Habits learnt at school are not necessarily hard and fast grammar rules.
Many teachers use a combination of white lies and habits to keep students’ writing focused, but many are not actually based on rules of the English language.
Here are five of the top grammar myths that people often believe about the language they love.
Starting a sentence with a conjunction
This is the perfect example of taking a lesson from school and sticking to it. My daughter was reading me a book recently and came to a sentence starting with ‘and’. She gasped and told me that you can’t start a sentence with ‘and’. Teachers give this instruction to stop students writing in fragments, but this is not actually a rule of grammar. It’s much better to avoid a long sentence full of connected independent clauses and start a sentence with a conjunction.
Ending a sentence with a preposition
The “pseudo-rule” is entirely based on a 17th century quibble between English poet John Dryden and rival poet Ben Jonson, in which Dryden mistakenly transferred a Latin rule to English. In Latin, prepositions are attached to nouns and cannot be separated from them. There are perfectly acceptable instances in English where it is appropriate to end a sentence with a preposition, for example, ‘what are you looking at?’ or ‘it’s you he is thinking of’.
This is another pseudo-rule that owes much to falsely equating rules for Latin to the English language. The rule suggests that you cannot split the word ‘to’ from its verb. Present style and usage manuals deem simple split infinitives unobjectionable. For example, Curme's Grammar of the English Language (1931) says that not only is the split infinitive correct, but it "should be furthered rather than censured, for it makes for clearer expression". The Oxford Dictionaries do not regard the split infinitive as ungrammatical, but on balance consider it likely to produce a weak style and advise against its use for formal correspondence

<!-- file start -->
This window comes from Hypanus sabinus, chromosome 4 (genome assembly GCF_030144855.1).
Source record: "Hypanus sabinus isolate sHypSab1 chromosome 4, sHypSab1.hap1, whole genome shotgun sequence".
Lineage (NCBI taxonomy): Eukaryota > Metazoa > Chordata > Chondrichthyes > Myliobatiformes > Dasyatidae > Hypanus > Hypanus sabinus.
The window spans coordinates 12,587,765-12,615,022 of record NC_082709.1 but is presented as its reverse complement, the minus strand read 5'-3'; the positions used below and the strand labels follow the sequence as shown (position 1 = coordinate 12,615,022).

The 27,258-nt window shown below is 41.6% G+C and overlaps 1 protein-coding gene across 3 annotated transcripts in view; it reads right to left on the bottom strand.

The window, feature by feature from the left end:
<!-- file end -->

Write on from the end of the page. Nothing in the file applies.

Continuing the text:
‘That’ and ‘which’ are not interchangeable
According to the rule, non-restrictive clauses (those set off by commas, dashes, or parentheses) must be introduced by ‘which’ and restrictive clauses (those that are essential to the sentence) must be introduced by ‘that’. While this is generally a good rule to follow, Harvard linguist Steven Pinker said the rule is simply a recent invention, rather than a hard and fast rule.
Mixing active and passive voices
Many people have been taught to never mix active and passive in the same sentence. This is ridiculous. There are many occasions when it is necessary to mix the two. For example, ‘It is recommended (passive) that the committee vote (active) for the proposal’.
What grammar rules are you a stickler for? (Yes, I ended a sentence with a preposition).
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